RALEIGH — A budget of $24 billion that was worked out between the state House and Senate quickly worked its way through the Republican-controlled N.C. General Assembly June 26-27, despite Democratic Gov. Roy Cooper’s criticism of the budget.
House Bill 966 was adopted by both the state House and Senate, along mostly party-line votes; with third votes of 33-15 in the N.C. Senate and 64-49 in the N.C. House passing the compromise budget on June 27. HB966 was presented to Cooper following the votes.
Rep. Ray Russell (D-Boone) voted against the budget in the state House while Sen. Deanna Ballard (R-Blowing Rock) voted in favor.
“This budget continues our commitment to increase funding for school safety, school mental health support personnel, school construction and continued state employee including state correctional officers, teacher and principal pay raises,” Ballard said in a June 27 statement. “This is a thoughtful budget with input from both sides of the aisle in House and Senate chambers, and I encourage all our citizens across the region to ask the governor to sign it.”
Russell said the first time he saw this version of the budget was at 8 a.m. on Wednesday, then he was asked to vote later that afternoon.
“We’re still in the process of parsing everything that was in it,” Russell said. “While there are good and bad things in the budget, there are more bad than good.”
Russell said the lack of Medicaid expansion and cuts to the Department of Health and Human Services were pointed out as two big negatives and part of why he voted “nay.”
Teacher pay has been a hot-button issue during the budget process. In the biennium budget, teacher salaries in 2019-20 would start at $3,500 a month for new teachers and go up to $5,260 a month for teachers with 25-plus years of experience. In 2020-21, the budget would increase teacher pay for those with 16 or more years of experience, setting 25-year-plus teachers at $5,310, for instance.
The compromise budget includes pay raises for correctional officers, public post-secondary institution faculty and other public workers, including funding new court positions to implement the state’s “Raise the Age” mandate, which means 16- and 17-year-olds tried for misdemeanors and low-level felonies will no longer be tried as adults.
“Our state employees are being thrown peanuts,” Russell said.
The Appalachian Theatre of the High Country, the nonprofit group seeking to reopen the theater by October, would receive a one-time grant of $300,000. Blowing Rock would receive $100,000 for infrastructure grants and West Jefferson would get $11,000 for signage.
The budget includes a one-time appropriation of $100,000 each for the Watauga Paddle Trail and the removal of Wards Mill Dam off old Watauga River Road. The budget also calls for the construction of a new N.C. Forest Service county office in Watauga and several other counties during the 2019-20 fiscal year.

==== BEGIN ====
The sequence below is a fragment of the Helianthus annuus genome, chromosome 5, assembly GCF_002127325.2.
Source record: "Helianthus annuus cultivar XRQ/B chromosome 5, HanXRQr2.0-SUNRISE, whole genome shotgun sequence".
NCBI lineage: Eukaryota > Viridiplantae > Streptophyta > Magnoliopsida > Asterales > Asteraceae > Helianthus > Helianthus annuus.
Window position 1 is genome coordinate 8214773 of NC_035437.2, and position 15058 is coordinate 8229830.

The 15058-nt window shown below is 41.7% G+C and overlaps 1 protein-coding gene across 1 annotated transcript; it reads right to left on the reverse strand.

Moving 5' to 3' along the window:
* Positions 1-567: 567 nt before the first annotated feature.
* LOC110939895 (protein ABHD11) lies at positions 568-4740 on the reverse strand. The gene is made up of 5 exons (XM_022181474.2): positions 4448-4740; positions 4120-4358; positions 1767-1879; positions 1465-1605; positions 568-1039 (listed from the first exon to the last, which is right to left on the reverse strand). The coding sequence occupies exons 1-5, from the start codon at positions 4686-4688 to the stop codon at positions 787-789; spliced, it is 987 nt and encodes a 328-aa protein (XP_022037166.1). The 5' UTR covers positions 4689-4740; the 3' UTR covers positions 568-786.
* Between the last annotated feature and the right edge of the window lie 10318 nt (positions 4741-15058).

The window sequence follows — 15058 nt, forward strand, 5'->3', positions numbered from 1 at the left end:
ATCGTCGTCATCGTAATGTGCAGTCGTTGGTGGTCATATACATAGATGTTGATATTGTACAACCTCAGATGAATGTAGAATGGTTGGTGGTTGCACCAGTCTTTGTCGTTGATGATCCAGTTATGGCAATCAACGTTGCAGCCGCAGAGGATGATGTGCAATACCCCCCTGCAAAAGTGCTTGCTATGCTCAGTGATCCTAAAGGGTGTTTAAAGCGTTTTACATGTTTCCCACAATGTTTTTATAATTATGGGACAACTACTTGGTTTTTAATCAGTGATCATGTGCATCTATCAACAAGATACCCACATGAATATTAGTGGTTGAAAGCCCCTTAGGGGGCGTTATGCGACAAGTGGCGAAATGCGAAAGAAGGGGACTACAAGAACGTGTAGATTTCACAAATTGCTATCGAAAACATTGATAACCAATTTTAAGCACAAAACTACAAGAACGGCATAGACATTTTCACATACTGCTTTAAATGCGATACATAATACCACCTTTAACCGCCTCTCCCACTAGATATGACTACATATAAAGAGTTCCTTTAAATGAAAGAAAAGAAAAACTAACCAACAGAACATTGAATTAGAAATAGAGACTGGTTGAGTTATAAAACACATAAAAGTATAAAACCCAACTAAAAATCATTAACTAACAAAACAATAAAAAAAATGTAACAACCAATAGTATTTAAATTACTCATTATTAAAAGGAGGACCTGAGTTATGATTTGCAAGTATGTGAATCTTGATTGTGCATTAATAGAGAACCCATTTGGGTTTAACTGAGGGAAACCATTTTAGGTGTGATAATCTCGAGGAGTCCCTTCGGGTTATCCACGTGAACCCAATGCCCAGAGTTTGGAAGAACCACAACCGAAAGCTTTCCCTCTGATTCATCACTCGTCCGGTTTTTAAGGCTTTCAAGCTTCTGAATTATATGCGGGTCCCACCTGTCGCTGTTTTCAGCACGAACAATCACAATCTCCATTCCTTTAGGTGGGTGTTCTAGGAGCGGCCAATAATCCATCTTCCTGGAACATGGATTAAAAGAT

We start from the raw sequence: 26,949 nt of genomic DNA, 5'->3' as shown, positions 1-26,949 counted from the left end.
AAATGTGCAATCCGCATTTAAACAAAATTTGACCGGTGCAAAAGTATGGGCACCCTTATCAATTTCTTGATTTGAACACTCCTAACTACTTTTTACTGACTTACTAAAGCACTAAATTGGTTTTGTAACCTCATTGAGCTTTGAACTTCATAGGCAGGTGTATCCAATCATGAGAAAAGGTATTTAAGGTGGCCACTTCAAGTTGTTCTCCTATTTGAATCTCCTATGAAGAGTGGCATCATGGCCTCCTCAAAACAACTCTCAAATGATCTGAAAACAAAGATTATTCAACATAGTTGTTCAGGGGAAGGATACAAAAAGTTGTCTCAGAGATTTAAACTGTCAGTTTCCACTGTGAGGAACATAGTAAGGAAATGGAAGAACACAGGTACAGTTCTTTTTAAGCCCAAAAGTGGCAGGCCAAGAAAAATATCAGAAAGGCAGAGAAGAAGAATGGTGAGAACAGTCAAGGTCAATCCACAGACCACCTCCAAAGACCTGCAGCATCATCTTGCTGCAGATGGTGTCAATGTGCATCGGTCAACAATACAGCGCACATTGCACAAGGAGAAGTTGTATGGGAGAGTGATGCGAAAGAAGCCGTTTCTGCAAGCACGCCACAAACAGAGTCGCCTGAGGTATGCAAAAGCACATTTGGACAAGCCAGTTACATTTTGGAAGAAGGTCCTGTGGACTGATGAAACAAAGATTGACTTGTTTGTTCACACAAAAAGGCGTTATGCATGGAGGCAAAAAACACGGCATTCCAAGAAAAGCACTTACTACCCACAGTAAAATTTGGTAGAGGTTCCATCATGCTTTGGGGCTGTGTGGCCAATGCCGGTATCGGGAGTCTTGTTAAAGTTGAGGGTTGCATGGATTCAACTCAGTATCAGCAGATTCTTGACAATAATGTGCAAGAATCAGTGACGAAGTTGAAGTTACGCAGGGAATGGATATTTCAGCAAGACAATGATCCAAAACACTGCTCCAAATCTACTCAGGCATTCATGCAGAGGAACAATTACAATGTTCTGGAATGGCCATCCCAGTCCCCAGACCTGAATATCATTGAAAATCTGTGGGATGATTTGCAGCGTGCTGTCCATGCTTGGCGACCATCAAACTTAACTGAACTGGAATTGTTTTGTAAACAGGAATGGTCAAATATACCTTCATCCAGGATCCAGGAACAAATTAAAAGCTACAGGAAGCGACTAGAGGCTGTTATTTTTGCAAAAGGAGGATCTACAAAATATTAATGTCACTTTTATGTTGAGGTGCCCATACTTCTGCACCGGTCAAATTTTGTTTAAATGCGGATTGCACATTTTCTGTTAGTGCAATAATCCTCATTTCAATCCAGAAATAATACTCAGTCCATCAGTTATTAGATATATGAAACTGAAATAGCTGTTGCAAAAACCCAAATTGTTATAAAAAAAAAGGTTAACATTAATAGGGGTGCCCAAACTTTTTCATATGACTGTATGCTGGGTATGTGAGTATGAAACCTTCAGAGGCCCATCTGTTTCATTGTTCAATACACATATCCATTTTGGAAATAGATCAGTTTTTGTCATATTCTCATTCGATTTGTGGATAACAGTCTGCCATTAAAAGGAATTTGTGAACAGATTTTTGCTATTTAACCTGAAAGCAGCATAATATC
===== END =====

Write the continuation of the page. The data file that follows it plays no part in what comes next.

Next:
The standard deduction for income taxpayers would increase across the board, going from $20,000 to $21,000 for married couples filing jointly and from $10,000 to $10,500 for single filers.
Rep. Tim Moore (R-Kings Mountain) said the budget authorizes $1.5 billion for capital expenditures on K-12 schools and $400 million for community colleges.
The N.C. Justice Center called for Cooper to veto the budget.
“By failing to take advantage of the national economic expansion, make progress towards meeting community needs and undoing damaging cuts that have been made year after year, this budget proposal misses the opportunity to strengthen our foundation for a stronger economic future,” Rick Glazier of the NC Justice Center stated on June 26.
A meeting between legislative leaders and Cooper on June 21 did not result in a compromise.
“From what we’ve seen, this is a bad budget that has the wrong priorities,” Cooper stated on June 25. “It spends more on corporate tax breaks instead of significantly higher teacher pay. It includes a slush fund that promises projects that may never be built rather than using a school bond at today’s historically low interest rates to help build new schools responsibly. And it fails to do anything to close the coverage gap that would make health care more accessible for working people. North Carolina families deserve a better budget.”
If Cooper vetoes the budget, it will go back to the NCGA, which can override the veto with a 60 percent majority in both houses of the legislature.
“The governor has clearly stated that his chief priority is Medicaid expansion, and even though this compromise passed, it was concocted purely by Republicans,” Russell said on June 27. “Democrats have the votes to sustain a governor’s veto and we have a long way to go before the budget story is finished in N.C.”
The 2018-19 fiscal year ends on June 30, but state law doesn’t allow a government shutdown if a budget isn’t in place.